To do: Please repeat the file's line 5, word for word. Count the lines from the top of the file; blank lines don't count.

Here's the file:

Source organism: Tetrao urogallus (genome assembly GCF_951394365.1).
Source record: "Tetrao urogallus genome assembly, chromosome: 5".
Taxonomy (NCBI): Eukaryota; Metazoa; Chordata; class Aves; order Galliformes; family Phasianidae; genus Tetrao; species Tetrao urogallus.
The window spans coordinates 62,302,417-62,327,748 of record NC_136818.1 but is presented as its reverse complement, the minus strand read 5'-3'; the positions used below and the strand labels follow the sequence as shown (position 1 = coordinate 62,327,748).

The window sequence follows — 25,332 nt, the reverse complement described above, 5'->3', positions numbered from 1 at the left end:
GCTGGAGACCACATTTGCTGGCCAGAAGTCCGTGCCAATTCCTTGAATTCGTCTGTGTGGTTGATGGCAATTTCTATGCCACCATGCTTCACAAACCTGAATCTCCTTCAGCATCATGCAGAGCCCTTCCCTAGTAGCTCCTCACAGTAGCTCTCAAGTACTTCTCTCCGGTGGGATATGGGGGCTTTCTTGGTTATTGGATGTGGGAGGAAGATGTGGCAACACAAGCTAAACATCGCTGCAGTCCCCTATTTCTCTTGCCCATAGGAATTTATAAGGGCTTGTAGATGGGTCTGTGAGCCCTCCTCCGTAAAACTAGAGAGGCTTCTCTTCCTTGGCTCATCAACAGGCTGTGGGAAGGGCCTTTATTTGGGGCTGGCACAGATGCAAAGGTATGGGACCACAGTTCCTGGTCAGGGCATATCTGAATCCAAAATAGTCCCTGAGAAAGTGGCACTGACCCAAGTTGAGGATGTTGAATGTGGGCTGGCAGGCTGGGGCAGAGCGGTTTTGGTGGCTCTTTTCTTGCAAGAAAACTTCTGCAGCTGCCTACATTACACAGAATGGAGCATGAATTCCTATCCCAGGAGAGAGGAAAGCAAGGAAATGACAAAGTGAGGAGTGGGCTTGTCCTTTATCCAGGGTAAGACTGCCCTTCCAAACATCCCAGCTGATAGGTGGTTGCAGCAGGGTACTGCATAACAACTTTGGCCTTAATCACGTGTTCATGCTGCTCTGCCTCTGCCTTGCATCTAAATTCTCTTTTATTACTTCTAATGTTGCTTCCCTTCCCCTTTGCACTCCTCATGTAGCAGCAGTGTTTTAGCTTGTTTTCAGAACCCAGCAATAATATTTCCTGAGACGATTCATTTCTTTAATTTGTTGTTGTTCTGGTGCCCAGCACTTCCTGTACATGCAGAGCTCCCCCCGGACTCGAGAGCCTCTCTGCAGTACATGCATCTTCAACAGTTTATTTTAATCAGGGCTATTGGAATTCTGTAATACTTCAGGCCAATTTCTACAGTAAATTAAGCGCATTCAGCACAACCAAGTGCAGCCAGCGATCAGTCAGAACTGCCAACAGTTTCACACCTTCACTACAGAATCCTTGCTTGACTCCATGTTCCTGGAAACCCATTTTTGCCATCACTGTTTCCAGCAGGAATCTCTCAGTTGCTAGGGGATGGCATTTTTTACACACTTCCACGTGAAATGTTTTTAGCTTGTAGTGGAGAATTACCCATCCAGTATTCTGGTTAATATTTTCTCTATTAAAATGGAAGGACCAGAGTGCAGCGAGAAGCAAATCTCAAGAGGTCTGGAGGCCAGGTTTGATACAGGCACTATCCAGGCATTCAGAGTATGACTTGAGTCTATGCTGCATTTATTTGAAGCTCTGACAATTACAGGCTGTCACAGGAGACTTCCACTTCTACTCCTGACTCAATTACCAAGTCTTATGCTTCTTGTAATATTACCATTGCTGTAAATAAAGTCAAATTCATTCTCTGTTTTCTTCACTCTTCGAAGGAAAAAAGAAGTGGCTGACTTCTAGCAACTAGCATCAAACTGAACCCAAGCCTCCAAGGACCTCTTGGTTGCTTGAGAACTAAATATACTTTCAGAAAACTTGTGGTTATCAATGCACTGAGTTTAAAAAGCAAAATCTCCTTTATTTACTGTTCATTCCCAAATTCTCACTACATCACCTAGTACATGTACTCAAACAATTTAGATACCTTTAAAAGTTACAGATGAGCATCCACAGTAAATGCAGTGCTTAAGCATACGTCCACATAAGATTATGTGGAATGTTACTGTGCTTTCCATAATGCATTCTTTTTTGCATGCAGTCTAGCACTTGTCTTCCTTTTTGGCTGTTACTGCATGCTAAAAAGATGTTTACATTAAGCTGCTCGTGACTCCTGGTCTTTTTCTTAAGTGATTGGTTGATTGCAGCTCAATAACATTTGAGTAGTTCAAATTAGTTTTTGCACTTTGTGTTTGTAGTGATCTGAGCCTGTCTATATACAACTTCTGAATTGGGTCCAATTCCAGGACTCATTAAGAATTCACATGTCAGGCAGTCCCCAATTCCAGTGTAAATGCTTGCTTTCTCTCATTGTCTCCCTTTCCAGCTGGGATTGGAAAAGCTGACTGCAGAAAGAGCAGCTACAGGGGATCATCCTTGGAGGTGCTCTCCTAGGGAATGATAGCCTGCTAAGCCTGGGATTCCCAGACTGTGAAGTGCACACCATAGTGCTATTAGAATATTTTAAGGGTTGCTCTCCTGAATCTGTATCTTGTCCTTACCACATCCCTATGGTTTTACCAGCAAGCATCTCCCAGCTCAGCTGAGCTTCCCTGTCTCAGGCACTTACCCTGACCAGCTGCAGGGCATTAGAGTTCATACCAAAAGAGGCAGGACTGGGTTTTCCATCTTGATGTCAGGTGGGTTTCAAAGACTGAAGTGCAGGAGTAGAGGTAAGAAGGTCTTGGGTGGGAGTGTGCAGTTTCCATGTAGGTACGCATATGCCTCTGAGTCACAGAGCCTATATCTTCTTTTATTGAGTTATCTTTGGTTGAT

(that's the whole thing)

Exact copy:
The window sequence follows — 25,332 nt, the reverse complement described above, 5'->3', positions numbered from 1 at the left end: